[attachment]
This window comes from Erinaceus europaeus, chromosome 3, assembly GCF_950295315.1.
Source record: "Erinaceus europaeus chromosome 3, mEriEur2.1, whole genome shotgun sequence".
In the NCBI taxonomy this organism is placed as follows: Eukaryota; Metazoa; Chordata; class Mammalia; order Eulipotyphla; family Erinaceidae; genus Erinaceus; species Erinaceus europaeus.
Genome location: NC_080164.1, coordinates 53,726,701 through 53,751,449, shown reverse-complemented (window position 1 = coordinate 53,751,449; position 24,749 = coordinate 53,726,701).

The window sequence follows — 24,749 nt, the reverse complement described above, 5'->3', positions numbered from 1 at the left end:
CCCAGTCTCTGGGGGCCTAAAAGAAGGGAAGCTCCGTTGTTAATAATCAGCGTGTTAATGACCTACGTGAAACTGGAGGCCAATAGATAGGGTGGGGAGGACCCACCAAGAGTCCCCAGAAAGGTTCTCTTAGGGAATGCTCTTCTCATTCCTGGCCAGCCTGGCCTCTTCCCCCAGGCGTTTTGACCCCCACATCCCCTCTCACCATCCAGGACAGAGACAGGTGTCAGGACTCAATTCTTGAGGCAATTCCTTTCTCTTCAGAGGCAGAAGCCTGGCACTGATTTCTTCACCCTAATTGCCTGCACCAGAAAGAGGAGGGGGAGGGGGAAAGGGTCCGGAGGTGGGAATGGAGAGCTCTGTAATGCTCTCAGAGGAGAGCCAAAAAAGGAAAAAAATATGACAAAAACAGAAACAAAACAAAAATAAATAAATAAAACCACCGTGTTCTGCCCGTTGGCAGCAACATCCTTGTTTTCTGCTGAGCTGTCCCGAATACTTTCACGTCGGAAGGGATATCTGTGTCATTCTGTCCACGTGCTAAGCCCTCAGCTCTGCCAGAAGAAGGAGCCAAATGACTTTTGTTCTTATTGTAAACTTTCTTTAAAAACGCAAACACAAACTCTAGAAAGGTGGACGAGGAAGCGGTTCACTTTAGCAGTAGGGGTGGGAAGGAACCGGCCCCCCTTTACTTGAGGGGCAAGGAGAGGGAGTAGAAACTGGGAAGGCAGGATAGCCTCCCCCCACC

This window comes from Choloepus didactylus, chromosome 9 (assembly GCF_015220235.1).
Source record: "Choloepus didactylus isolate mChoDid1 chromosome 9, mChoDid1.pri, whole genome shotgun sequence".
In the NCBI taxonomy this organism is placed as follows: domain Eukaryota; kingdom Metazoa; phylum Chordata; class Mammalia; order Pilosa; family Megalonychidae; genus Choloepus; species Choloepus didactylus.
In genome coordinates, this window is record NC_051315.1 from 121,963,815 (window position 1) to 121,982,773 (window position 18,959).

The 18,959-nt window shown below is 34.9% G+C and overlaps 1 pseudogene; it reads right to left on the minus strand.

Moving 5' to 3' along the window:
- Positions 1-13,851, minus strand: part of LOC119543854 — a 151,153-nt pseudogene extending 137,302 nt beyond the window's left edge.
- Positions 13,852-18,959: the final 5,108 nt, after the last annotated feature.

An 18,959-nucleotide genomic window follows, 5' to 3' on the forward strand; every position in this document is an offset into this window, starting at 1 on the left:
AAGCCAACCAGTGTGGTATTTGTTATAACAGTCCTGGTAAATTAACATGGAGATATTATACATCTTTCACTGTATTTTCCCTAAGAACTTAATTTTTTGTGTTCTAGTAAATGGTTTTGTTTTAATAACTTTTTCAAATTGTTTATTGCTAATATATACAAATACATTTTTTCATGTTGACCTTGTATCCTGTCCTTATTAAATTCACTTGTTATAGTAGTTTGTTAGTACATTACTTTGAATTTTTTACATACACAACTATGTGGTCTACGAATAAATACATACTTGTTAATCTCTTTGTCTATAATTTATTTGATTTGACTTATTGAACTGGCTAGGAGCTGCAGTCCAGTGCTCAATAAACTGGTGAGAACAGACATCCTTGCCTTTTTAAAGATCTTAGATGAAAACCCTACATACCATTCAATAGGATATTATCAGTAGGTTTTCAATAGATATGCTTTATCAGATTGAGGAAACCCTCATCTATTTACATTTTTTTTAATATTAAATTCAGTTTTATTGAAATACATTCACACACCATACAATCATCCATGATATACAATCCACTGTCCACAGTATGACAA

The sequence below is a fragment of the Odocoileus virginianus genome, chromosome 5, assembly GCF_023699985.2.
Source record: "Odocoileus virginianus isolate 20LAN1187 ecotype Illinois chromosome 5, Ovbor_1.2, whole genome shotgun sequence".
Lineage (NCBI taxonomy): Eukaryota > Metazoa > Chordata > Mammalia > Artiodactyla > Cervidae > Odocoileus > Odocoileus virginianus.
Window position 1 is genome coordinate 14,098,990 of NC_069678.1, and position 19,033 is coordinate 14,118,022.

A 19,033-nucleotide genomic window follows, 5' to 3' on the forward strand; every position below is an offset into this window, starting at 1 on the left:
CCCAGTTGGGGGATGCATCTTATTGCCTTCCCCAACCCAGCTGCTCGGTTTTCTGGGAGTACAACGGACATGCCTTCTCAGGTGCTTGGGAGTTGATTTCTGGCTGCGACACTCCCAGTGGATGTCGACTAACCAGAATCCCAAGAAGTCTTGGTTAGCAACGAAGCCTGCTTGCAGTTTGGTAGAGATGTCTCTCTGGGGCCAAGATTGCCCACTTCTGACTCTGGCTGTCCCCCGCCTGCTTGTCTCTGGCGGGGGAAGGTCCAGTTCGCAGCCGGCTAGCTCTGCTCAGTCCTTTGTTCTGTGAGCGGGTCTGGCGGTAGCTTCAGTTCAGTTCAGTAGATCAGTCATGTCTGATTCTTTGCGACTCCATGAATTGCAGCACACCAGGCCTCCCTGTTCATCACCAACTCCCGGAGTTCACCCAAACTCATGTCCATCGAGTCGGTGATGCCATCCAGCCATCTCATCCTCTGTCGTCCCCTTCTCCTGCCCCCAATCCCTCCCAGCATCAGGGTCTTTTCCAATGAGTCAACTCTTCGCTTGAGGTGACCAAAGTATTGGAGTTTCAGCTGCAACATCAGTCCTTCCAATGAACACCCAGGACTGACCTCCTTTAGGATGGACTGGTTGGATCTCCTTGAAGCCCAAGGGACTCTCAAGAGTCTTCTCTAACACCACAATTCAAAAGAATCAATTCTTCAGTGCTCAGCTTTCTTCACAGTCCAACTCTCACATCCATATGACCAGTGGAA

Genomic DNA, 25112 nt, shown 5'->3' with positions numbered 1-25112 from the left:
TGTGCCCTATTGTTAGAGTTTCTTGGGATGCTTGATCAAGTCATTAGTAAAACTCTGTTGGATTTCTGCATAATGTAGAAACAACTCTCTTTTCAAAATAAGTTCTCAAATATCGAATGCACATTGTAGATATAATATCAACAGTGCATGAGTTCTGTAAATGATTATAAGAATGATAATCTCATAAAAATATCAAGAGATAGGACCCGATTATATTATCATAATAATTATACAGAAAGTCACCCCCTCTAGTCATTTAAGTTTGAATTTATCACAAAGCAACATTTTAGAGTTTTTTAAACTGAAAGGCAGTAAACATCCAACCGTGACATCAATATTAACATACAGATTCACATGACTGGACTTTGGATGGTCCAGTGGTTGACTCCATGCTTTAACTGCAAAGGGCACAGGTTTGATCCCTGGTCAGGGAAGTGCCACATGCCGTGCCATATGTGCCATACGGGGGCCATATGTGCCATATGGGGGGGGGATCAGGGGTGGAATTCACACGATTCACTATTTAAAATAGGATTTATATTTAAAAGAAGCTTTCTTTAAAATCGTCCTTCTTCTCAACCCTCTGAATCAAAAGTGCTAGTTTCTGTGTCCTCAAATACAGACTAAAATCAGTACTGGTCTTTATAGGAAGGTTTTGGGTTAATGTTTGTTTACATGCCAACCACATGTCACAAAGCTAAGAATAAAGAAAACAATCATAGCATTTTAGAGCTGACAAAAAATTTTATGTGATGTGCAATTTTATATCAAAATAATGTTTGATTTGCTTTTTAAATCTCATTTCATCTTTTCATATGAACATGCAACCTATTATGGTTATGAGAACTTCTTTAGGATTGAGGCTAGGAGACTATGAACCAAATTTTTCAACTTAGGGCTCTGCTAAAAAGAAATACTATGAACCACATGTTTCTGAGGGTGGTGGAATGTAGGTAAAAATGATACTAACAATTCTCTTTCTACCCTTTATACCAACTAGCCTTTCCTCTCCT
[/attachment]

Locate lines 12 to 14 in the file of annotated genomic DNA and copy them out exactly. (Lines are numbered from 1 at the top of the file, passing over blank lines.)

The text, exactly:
Moving 5' to 3' along the window:
- Positions 1-13,851, minus strand: part of LOC119543854 — a 151,153-nt pseudogene extending 137,302 nt beyond the window's left edge.
- Positions 13,852-18,959: the final 5,108 nt, after the last annotated feature.